SOCCER PLAYER

Hennes Weisweiler

1919 - 1983

Hennes Weisweiler

Hans "Hennes" Weisweiler (5 December 1919 in Lechenich, Rhine Province – 5 July 1983 in Zürich, Switzerland) was a German footballer and coach, as the latter he won major titles with Borussia Mönchengladbach and 1. FC Köln in the 1970s. With 11 titles, 8 with West German clubs, he was one of the most successful European coaches of his time. Read more on Wikipedia

Since 2007, the English Wikipedia page of Hennes Weisweiler has received more than 54,640 page views. His biography is available in 18 different languages on Wikipedia making him the 877th most popular soccer player.

Memorability Metrics

  • 55k

    Page Views (PV)

  • 50.76

    Historical Popularity Index (HPI)

  • 18

    Languages Editions (L)

  • 3.46

    Effective Languages (L*)

  • 2.78

    Coefficient of Variation (CV)

Page views of Hennes Weisweilers by language


Among SOCCER PLAYERS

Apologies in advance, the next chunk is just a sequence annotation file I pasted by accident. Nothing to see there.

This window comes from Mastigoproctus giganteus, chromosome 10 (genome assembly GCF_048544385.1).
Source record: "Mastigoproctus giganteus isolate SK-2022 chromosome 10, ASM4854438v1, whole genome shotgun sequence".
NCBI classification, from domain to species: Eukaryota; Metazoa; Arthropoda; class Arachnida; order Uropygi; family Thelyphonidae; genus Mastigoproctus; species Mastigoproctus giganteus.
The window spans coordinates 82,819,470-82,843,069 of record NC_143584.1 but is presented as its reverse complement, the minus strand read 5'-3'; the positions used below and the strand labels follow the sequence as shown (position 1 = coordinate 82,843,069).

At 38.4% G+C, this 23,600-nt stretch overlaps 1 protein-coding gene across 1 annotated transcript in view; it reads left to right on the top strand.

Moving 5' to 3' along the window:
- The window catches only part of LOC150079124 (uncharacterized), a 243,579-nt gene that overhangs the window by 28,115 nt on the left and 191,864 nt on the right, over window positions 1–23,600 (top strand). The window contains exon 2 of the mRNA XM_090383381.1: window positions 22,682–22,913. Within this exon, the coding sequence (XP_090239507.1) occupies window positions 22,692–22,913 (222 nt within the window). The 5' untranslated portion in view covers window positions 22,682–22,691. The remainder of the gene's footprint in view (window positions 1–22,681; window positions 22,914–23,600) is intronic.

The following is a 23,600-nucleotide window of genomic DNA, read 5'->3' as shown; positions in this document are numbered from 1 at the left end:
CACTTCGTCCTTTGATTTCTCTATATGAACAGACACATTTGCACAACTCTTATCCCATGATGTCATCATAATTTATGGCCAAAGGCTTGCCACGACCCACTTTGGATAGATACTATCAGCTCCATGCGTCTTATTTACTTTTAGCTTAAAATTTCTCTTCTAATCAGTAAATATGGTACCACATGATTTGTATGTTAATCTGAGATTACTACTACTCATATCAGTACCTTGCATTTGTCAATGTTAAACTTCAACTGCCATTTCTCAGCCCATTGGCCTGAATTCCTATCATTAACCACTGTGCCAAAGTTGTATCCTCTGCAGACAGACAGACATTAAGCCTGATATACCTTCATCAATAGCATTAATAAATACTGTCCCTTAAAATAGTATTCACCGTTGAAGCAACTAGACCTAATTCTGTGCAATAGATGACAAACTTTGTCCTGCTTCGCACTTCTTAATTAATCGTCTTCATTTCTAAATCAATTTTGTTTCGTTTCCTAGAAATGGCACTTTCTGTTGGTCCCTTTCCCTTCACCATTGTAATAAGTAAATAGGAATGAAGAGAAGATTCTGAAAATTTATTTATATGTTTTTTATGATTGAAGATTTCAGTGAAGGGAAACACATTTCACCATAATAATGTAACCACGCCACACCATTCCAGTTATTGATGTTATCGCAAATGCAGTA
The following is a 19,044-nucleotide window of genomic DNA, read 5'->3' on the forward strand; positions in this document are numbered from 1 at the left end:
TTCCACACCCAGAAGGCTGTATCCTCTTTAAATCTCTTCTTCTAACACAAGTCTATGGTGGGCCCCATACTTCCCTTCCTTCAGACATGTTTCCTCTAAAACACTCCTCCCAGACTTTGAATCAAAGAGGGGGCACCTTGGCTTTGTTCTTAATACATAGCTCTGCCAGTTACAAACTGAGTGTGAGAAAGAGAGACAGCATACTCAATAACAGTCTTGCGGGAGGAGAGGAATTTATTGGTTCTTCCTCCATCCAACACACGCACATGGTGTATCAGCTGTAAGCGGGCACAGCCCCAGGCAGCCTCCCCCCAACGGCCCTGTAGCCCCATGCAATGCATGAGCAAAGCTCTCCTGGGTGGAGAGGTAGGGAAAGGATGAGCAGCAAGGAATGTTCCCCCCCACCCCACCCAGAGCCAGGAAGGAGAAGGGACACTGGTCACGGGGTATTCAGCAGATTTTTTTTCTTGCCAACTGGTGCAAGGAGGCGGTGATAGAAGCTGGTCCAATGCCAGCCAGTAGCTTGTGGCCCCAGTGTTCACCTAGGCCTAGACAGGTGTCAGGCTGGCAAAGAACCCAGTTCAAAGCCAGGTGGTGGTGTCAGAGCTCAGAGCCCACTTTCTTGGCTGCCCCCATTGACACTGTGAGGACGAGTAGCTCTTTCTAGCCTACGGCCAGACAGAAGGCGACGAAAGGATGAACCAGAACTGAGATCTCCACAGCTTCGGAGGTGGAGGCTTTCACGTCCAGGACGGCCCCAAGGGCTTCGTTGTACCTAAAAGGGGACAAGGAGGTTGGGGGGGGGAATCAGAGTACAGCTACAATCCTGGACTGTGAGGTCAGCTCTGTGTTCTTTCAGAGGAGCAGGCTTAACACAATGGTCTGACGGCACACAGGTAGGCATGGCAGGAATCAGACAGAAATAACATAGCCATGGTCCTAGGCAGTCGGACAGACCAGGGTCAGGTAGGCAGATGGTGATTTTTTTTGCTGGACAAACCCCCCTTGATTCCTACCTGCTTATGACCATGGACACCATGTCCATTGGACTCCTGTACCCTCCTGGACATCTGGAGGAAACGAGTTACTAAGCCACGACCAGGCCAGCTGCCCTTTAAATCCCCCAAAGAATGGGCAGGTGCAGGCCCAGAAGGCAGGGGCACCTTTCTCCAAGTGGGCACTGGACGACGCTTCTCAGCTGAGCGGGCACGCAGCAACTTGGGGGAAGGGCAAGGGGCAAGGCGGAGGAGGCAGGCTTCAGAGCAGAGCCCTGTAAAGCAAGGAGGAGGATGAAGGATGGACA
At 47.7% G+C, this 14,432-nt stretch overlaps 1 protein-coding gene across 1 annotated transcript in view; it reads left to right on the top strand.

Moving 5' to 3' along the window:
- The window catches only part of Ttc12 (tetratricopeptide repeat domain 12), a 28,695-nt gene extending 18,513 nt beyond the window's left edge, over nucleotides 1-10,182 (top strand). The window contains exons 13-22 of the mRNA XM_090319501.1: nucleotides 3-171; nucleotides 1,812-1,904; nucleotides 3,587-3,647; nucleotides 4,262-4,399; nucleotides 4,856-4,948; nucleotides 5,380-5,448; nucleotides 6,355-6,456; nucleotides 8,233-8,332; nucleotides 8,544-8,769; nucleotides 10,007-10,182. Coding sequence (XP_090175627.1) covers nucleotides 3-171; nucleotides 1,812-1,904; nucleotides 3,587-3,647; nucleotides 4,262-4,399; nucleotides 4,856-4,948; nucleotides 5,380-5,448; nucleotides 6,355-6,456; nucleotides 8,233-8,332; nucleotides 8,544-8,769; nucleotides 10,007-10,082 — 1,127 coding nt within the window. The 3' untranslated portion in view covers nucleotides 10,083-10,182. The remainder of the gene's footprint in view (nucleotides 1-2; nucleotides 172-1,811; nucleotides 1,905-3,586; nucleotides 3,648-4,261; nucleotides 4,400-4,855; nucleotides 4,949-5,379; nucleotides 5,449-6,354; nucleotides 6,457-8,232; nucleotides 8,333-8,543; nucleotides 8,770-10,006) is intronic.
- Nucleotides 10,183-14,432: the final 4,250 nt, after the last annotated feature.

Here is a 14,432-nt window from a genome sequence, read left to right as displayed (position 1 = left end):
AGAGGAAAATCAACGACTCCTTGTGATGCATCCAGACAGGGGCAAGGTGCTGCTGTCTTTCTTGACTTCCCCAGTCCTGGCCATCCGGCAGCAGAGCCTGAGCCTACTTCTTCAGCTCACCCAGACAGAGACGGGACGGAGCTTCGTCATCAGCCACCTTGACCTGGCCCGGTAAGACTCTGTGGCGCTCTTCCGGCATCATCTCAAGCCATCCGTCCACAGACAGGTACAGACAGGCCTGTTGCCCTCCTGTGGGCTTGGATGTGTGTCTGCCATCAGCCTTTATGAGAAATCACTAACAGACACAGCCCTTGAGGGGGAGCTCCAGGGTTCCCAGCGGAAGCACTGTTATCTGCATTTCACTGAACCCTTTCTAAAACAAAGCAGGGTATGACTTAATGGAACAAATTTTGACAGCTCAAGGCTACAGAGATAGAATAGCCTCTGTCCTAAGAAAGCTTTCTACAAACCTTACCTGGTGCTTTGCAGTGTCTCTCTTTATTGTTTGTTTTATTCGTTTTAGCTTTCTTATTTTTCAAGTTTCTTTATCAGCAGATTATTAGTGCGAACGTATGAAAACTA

Among SOCCER PLAYERS, Hennes Weisweiler ranks 877 out of 13,233Before him are David Silva, Minoru Kobata, Marta, Mikheil Meskhi, Jorginho, and Luis Regueiro. After him are Salvador Sadurní, Julio Pérez, Géza Kalocsay, Rogério Ceni, Gerhard Hanappi, and Louis Van Hege.

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Contemporaries

Among people born in 1919, Hennes Weisweiler ranks 125Before him are Lisa Della Casa, Paul de Man, G. E. M. Anscombe, Amrita Pritam, Ahmed Abdallah, and Salomon Morel. After him are Tamara Toumanova, Hyman Minsky, Henri Vidal, Briek Schotte, Anita O'Day, and Mohammed Karim Lamrani. Among people deceased in 1983, Hennes Weisweiler ranks 98Before him are John Bodkin Adams, Corrie ten Boom, Sharof Rashidov, Paul de Man, Johan Grøttumsbråten, and Antonin Magne. After him are Necip Fazıl Kısakürek, Grigori Aleksandrov, Ralph Richardson, Raymond Massey, Jørgen Juve, and Maurice Bishop.

Others Born in 1919

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Others Deceased in 1983

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In Germany

Among people born in Germany, Hennes Weisweiler ranks 2,284 out of 3,763Before him are Sibel Kekilli (1980), Friedrich Freiherr Kress von Kressenstein (1870), Paul Augustin Mayer (1911), Rudolf Jakob Camerarius (1665), Georg Herwegh (1817), and Max Richter (1966). After him are Friedrich Wilhelm Zachow (1663), Stanisław Mikołajczyk (1901), Carl Hilpert (1888), E. F. Schumacher (1911), Erich Ribbeck (1937), and Karl Valentin (1882).